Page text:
I said that Mr. Lazo on January 25, 1955, had sent me a written suggestion giving us an exclusive route to Chicago and within a fortnight or so, Ambassador Tello had made formal application to the Department of State and the CAB for a route Mexico City to Chicago of the Aerovias Guest. When I asked Mr. Lazo if they were scrapping their January 25 proposal and what other changes there were, he advised me that he knew nothing of Tello’s action; that he had not asked him to make the application and if the application was not withdrawn he could assure me it would not be pressed. Nevertheless, the Mexican authorities have continued to press for that route for a Mexican carrier and we have conceded it to them. This is another major concession made by us which Buchanan overlooks. After we had conceded it to the Mexicans, Buchanan then asked that the Mexican carrier fly direct between Mexico City and Chicago, but that the American carrier be obliged to stop in Dallas. This would clearly indicate the obstructive tactics that he was putting in.
I said the Pan American Airlines had pioneered and developed the routes to Central America and now Buchanan wants to exclude [Page 707]them from flying direct from Mexico City anywhere in Central America except to Guatemala.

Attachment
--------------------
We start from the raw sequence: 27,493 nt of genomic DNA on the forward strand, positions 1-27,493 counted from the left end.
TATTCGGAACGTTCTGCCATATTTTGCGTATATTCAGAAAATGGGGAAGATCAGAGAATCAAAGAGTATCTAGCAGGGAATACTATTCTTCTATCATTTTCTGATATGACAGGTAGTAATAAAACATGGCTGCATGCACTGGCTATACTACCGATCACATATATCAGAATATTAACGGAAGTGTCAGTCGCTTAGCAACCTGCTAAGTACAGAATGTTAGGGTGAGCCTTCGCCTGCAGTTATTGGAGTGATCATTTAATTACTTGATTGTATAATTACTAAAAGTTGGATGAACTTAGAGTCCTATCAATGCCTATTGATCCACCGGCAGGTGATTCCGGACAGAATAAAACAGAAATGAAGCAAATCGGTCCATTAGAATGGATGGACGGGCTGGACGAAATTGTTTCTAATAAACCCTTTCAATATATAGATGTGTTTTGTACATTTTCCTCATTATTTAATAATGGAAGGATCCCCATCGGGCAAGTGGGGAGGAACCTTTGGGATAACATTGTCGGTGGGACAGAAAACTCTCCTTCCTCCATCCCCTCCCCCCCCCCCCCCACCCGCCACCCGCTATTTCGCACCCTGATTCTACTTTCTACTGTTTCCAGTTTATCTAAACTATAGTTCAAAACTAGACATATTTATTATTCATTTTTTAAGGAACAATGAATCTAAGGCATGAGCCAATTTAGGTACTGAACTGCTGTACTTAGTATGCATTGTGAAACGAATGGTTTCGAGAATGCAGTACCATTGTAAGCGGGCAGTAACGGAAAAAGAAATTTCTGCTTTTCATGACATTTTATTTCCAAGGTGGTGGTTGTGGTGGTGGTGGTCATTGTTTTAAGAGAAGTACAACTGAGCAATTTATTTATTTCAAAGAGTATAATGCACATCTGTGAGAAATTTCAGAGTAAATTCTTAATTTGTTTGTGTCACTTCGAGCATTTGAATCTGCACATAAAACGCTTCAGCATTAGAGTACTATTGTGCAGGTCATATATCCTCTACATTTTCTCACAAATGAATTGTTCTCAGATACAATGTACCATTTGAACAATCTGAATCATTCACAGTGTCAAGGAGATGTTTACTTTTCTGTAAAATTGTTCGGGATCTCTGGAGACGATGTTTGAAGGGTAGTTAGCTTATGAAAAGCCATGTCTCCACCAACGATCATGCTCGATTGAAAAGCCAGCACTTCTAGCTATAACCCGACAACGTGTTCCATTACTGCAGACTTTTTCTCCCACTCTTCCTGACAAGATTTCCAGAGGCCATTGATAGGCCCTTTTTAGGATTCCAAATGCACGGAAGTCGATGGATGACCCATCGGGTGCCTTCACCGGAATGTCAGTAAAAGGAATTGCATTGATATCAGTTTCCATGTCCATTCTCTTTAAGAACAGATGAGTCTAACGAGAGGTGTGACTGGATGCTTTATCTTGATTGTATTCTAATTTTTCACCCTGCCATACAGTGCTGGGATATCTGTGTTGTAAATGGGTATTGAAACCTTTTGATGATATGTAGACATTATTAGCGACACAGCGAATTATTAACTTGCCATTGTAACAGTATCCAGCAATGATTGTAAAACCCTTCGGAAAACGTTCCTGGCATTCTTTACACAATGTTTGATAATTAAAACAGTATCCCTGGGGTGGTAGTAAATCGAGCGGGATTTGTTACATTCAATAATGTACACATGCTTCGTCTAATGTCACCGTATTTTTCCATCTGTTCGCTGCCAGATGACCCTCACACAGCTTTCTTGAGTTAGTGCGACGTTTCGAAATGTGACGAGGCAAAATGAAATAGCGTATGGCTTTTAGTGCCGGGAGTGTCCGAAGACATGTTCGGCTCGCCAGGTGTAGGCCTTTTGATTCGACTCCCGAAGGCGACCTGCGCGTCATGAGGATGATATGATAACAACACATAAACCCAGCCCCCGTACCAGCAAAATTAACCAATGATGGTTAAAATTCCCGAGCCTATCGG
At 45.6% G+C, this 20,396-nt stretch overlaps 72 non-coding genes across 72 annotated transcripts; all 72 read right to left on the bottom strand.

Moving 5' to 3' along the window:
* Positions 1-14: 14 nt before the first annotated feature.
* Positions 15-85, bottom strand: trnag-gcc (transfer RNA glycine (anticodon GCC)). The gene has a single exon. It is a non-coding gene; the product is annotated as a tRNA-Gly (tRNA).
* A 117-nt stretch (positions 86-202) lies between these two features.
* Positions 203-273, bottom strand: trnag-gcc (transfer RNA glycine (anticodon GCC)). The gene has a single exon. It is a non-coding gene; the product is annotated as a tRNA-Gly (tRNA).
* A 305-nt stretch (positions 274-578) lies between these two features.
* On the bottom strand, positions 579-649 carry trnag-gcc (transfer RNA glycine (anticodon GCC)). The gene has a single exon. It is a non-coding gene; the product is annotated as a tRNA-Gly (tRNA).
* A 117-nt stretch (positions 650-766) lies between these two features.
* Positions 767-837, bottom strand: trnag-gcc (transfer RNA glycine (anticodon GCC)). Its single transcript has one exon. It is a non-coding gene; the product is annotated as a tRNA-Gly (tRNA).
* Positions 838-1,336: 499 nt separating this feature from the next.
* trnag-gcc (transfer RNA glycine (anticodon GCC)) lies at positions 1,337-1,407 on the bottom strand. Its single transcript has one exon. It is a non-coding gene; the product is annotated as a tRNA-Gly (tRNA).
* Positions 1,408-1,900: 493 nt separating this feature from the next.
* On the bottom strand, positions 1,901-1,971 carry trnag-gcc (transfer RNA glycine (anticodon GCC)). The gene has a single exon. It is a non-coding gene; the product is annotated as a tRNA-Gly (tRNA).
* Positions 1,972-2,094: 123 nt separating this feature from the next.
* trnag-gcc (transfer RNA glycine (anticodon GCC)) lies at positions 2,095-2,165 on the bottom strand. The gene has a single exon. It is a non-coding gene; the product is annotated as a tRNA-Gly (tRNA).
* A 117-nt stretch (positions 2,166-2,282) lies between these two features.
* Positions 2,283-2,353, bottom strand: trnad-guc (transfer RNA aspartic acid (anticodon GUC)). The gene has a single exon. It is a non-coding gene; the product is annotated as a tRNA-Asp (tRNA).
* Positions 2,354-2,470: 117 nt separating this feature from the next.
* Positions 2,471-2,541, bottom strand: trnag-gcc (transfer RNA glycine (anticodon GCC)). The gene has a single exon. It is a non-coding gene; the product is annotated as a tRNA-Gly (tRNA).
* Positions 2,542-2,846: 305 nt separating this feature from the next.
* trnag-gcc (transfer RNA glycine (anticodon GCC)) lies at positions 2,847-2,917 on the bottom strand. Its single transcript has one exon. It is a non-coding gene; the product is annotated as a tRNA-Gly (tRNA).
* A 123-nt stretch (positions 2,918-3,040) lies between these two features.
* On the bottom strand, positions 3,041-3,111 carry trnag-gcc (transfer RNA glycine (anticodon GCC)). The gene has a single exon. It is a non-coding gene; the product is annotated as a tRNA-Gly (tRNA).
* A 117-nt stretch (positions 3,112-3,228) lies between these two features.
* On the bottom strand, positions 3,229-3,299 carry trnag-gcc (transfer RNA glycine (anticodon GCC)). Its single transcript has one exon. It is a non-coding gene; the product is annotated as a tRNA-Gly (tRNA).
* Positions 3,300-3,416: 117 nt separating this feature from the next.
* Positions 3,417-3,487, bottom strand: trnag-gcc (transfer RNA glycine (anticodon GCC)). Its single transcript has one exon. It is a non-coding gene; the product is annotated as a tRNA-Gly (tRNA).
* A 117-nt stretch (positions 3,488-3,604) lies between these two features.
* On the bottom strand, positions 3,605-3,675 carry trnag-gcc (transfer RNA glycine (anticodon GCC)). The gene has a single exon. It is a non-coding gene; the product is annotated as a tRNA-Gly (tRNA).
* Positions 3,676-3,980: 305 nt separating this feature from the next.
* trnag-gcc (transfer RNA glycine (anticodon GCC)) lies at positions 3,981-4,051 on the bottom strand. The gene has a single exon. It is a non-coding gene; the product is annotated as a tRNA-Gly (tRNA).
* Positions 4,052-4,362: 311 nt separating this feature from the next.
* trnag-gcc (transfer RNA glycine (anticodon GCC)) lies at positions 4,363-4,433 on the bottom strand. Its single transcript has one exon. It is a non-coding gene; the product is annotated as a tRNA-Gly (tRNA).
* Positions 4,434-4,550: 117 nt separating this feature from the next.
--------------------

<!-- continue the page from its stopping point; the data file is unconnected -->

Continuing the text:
I said that Buchanan had told us that a route from Mexico City to New Orleans was of no interest to Mexico because of the low volume of traffic and that that route could be developed only by an aggressive American company. Nevertheless, he had asked and insisted on a route to New Orleans for a Mexican carrier and we had granted it.
I stated that on October 17 last Lazo and Buchanan both agreed in principle with everything in our proposal except not limiting flights and forcing a stop in Guatemala and on October 18 we received a memorandum to that effect. Despite this, on January 17 of this year, Buchanan had submitted a memorandum again asking for exclusive routes for Mexican carriers.
I said that also Pan American had pioneered the route from Miami to Havana to Merida and Buchanan had made an agreement with the Cubans reserving Havana–Merida traffic to Cuban and Mexican carriers. I said I felt sure the President would agree with me that making an arrangement with a third country to interfere with a route that we had was not straight-forward tactics and we could have lodged a very serious protest, but again we had accepted to delete the Havana–Merida traffic in the route from Miami to Merida, to show our desire to be helpful to the Mexicans and this was another very great concession which otherwise could have developed into a very unpleasant situation for Mr. Buchanan but which he has now completely forgotten.